|Title||Th17-related mammary immunity, but not a high systemic Th1 immune response is associated with protection against E. coli mastitis.|
|Publication Type||Journal Article|
|Year of Publication||2020|
|Authors||Cebron, N, Maman, S, Walachowski, S, Gausserès, B, Cunha, P, Rainard, P, Foucras, G|
|Date Published||2020 Nov 24|
Vaccination against bovine mastitis lags behind despite high demand from the dairy industry and margin for efficacy improvement. We previously compared two immunization protocols against E. coli using either only the intramuscular route or a combination of intramuscular and mammary ductal routes, also known as 'prime and pull' strategy. A homologous mammary challenge during the memory phase showed that immunization favorably modified the mastitis course, notably in locally immunized cows in comparison to intramuscular and control adjuvant-only groups. Here, we performed whole-blood profiling through RNA-seq transcriptome and plasma cytokine 15-plex analyses at time points of the E. coli mastitis that showed significant clinical and laboratory differences among the groups. Diminished production of inflammatory cytokines and increased IFNγ were detected in the blood of immunized cows, where a T lymphocyte activation profile was evidenced at 12-h post infection. Acute phase neutropenia was less severe in these cows, and pathways related to neutrophil diapedesis and monocyte activation were also present. Furthermore, three intramammary-immunized cows showing faster healing and shorter mastitis duration had gene profiles that differed from their counterparts, but without any clue for the mastitis susceptibility difference. Inasmuch, when gene expression of CD4 T cells was assessed in mammary tissue, enrichment of IL-17-associated pathways was identified in the quarters of intramammary-immunized cows not only after challenge but also in the control quarters that were not infected. These findings indicate that local immunization mobilizes protective mechanisms that rely on the settlement of type 3 immunity-related CD4 T cells prior to infection.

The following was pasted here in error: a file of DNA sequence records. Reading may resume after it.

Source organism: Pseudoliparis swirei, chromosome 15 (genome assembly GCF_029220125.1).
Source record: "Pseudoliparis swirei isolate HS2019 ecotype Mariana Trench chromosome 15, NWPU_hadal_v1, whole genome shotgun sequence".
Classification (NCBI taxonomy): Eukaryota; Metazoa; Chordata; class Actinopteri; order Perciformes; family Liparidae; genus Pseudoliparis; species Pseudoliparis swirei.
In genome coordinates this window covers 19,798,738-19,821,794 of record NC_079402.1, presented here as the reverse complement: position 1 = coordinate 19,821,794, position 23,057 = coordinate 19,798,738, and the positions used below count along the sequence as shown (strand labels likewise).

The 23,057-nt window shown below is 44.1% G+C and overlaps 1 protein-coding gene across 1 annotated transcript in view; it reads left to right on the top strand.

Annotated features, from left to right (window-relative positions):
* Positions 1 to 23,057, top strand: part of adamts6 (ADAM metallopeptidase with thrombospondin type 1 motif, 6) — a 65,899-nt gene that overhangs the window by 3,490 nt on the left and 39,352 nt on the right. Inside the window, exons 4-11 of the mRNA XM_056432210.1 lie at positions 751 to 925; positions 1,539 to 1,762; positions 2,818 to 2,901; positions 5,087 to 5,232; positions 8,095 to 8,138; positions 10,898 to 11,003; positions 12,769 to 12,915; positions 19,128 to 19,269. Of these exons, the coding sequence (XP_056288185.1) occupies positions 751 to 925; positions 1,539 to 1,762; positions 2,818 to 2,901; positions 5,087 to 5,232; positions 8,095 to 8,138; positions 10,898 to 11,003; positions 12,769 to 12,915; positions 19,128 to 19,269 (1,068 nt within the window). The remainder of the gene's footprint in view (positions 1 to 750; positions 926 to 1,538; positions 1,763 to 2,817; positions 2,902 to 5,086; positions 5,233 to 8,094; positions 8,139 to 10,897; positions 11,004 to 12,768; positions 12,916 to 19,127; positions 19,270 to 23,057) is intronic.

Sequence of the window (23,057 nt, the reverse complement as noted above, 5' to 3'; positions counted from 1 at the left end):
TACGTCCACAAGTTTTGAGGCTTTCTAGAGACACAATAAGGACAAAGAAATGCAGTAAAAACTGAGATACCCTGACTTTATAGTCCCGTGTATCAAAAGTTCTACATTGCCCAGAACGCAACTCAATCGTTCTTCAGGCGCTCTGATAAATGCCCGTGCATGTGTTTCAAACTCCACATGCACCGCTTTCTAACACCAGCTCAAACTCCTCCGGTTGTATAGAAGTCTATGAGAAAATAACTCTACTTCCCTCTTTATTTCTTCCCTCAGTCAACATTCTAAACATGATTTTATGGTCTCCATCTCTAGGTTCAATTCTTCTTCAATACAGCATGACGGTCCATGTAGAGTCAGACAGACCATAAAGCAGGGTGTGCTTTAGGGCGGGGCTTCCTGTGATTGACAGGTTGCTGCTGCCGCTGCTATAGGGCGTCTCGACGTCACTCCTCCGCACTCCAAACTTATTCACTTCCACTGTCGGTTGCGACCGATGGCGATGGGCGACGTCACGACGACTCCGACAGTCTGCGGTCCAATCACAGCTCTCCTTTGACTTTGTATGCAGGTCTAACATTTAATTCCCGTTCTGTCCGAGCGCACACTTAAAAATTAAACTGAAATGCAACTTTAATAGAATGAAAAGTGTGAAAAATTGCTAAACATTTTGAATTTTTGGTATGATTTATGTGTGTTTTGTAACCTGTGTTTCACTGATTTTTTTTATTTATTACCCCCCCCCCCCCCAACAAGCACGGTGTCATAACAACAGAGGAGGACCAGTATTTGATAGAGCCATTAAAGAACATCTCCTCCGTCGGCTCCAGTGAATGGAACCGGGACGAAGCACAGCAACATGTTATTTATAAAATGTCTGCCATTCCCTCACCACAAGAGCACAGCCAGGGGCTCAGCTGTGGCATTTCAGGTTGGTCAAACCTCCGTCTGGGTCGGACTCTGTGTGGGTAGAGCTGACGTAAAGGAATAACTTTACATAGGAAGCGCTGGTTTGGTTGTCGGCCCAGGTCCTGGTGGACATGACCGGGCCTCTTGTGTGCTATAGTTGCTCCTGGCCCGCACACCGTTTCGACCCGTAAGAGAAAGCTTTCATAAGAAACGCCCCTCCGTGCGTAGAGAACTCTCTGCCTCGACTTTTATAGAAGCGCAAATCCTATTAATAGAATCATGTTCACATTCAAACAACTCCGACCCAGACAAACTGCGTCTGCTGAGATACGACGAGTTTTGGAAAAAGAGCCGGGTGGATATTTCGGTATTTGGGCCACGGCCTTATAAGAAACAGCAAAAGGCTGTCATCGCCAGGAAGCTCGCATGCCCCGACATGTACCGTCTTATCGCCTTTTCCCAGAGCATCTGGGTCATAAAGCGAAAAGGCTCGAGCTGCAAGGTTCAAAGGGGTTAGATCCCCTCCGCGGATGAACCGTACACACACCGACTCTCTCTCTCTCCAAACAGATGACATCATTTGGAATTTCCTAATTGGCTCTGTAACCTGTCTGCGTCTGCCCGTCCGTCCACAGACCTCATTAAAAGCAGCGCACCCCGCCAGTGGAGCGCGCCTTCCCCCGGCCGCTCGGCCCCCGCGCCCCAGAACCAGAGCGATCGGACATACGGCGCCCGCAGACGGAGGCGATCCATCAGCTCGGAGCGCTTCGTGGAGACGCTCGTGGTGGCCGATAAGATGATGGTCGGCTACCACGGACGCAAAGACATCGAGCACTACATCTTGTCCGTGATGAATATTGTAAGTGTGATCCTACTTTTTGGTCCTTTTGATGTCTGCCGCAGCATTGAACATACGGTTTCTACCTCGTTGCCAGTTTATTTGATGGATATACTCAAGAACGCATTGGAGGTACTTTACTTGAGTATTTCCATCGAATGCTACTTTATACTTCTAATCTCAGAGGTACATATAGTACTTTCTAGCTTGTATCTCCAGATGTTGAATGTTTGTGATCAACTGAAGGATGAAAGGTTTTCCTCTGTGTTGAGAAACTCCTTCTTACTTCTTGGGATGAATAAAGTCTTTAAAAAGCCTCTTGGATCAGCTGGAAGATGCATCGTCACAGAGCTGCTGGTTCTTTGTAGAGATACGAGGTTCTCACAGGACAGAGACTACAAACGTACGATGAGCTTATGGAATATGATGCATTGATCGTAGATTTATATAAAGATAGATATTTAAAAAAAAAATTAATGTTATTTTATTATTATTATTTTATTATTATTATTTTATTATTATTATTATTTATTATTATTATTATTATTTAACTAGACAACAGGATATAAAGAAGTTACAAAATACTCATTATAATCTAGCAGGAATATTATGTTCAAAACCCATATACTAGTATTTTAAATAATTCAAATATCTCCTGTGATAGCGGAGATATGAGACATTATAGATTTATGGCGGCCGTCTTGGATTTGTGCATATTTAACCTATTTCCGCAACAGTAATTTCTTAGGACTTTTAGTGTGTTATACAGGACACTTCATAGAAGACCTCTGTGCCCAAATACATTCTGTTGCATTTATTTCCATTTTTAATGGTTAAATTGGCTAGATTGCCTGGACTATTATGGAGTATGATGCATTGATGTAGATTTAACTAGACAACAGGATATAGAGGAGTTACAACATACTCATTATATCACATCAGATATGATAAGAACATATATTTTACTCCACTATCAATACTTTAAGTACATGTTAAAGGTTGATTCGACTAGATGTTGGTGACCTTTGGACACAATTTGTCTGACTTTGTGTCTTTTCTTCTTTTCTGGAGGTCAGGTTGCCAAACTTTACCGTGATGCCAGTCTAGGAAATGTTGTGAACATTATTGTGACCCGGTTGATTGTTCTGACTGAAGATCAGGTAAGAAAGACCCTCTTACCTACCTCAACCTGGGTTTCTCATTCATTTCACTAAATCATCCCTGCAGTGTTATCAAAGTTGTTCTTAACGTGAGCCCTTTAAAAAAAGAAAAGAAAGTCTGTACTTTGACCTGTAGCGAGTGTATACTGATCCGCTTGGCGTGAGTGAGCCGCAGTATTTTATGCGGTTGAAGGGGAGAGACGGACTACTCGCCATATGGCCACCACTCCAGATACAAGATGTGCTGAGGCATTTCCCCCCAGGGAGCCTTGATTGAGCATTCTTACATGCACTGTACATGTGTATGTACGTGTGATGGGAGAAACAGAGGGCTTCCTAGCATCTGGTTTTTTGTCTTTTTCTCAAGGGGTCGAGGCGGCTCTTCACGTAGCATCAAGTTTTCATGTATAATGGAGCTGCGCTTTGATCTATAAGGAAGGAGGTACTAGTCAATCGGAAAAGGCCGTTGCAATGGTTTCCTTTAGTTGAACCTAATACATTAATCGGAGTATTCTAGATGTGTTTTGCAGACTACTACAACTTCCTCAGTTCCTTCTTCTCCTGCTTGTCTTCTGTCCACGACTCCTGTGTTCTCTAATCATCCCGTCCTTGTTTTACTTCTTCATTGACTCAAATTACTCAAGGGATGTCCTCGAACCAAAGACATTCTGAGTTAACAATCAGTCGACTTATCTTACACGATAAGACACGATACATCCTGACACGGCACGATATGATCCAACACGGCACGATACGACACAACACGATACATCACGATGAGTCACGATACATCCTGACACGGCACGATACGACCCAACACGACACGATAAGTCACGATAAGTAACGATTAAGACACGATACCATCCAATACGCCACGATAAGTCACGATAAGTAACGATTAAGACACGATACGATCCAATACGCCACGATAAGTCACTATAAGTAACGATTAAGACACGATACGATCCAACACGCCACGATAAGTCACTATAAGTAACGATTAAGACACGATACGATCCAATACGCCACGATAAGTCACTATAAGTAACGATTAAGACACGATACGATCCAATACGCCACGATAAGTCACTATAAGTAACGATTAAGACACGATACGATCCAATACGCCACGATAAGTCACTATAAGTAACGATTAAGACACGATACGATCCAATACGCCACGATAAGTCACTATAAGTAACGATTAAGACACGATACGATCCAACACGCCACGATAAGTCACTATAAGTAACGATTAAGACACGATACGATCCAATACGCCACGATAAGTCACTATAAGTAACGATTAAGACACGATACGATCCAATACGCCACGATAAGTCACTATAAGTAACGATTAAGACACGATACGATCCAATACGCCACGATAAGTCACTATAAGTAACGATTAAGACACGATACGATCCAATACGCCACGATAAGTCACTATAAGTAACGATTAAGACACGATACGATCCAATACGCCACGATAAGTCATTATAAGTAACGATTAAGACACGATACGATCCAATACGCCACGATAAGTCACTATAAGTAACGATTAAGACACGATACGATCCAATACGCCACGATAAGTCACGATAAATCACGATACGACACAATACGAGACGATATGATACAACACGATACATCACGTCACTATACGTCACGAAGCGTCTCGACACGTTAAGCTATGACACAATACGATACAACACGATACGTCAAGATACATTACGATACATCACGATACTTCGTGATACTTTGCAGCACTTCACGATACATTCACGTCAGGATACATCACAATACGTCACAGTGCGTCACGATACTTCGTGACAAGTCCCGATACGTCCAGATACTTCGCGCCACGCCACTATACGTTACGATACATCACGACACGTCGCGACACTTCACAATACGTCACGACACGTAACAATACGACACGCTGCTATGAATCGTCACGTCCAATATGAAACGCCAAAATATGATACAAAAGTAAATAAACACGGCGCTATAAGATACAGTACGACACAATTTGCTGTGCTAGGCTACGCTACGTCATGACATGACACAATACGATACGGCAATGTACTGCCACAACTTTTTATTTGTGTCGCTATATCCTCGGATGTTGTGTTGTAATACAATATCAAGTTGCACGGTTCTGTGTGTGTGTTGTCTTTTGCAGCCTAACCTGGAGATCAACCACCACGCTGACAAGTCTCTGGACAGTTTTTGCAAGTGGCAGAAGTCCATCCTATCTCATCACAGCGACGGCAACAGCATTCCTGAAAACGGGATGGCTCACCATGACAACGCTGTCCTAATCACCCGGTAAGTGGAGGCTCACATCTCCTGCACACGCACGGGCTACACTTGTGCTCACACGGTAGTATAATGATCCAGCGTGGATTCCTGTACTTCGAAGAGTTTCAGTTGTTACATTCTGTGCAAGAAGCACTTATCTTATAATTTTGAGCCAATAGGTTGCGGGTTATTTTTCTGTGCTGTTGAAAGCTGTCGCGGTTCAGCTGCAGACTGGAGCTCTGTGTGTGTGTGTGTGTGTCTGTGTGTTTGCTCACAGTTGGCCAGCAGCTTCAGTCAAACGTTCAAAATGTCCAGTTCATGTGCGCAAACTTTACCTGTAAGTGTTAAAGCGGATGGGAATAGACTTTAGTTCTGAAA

|Alternate Journal||NPJ Vaccines|
|PubMed Central ID||PMC7686320|